and static electricity discharges, and since the vapor is heavier than air, it may travel a considerable distance to an ignition source and flash back. Ether vapor forms explosive mixtures with air at concentrations of 1.9 to 36% (by volume). Carbon dioxide or dry chemical extinguishers should be used for ether fires. Diethyl ether forms unstable peroxides on exposure to air in a reaction that is promoted by light; the presence of these peroxides may lead to explosive residues upon distillation.

Reactivity and Incompatibility

Diethyl ether may react violently with halogens or strong oxidizing agents such as perchloric acid.

Storage and Handling

Diethyl ether should be handled in the laboratory using the ''basic prudent practices" described in Chapter 5.C, supplemented by additional precautions for dealing with extremely flammable substances (Chapter 5.F). In particular, ether should be used only in areas free of ignition sources (including hot plates, incandescent light bulbs, and steam baths), and this substance should be stored in tightly sealed metal containers in areas separate from oxidizers. Because of the tendency of diethyl ether to form peroxides on contact with air, containers should be dated upon receipt and at the time they are opened. Once opened, containers of diethyl ether should be tested periodically for the presence of peroxides according to the procedures described in Chapter 5. Diethyl ether is generally supplied with additives that inhibit peroxide formation; distillation removes these inhibitors and renders the liquid more prone to peroxide formation. Material found to contain peroxides should be treated to destroy the peroxides before use or disposed of properly.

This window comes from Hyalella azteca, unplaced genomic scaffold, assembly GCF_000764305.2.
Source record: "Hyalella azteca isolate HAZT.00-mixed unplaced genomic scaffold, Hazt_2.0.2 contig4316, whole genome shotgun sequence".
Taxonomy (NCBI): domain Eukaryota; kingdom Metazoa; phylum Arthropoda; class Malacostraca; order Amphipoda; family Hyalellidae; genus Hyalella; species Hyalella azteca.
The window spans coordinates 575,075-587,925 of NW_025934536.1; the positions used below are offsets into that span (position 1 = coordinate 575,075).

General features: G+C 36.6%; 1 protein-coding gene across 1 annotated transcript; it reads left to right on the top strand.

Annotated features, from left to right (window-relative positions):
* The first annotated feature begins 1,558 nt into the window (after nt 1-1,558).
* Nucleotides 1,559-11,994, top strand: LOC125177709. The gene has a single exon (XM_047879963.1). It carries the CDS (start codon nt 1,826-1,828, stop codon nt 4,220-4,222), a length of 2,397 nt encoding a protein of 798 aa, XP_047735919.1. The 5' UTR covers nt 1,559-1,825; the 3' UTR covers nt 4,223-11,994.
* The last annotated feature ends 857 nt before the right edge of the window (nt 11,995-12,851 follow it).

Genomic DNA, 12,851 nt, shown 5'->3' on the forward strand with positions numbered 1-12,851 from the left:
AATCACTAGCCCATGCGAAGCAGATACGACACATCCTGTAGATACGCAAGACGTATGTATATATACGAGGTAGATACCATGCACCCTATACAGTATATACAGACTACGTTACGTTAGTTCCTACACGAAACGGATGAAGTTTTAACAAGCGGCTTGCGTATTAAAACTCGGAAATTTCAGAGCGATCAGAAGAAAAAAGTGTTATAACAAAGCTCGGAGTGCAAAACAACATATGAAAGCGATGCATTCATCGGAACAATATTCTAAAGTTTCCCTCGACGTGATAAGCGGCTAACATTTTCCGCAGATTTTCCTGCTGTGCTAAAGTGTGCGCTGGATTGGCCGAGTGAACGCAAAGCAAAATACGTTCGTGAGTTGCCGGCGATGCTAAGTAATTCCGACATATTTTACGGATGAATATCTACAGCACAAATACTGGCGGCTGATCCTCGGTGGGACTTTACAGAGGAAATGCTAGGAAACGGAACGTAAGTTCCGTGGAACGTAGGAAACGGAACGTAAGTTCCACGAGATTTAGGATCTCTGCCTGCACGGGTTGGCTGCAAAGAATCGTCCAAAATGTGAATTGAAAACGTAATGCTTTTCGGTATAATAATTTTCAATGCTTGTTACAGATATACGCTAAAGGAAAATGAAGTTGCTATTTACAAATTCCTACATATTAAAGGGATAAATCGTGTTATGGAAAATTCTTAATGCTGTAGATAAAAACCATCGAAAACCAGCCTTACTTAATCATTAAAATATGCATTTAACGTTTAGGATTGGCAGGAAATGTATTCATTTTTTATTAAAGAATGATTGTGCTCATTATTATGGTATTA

In the event of skin contact, immediately wash with soap and water and remove contaminated clothing. In case of eye contact, promptly wash with copious amounts of water for 15 min (lifting upper and lower lids occasionally) and obtain medical attention. If diethyl ether is ingested, obtain medical attention immediately. If large amounts of this compound are inhaled, move the person to fresh air and seek medical attention at once.

In the event of a spill of diethyl ether, exercise extreme caution because of its highly flammable nature. Remove all ignition sources, soak up the diethyl ether as quickly as possible with a spill pillow or absorbent material, place in an appropriate container, and dispose of properly. Respiratory protection may be necessary in the event of a large spill or release in a confined area.


Excess diethyl ether and waste material containing this substance should be placed in an appropriate container, clearly labeled, and handled according to your institution's waste disposal guidelines. For more information on disposal procedures, see Chapter 7 of this volume.

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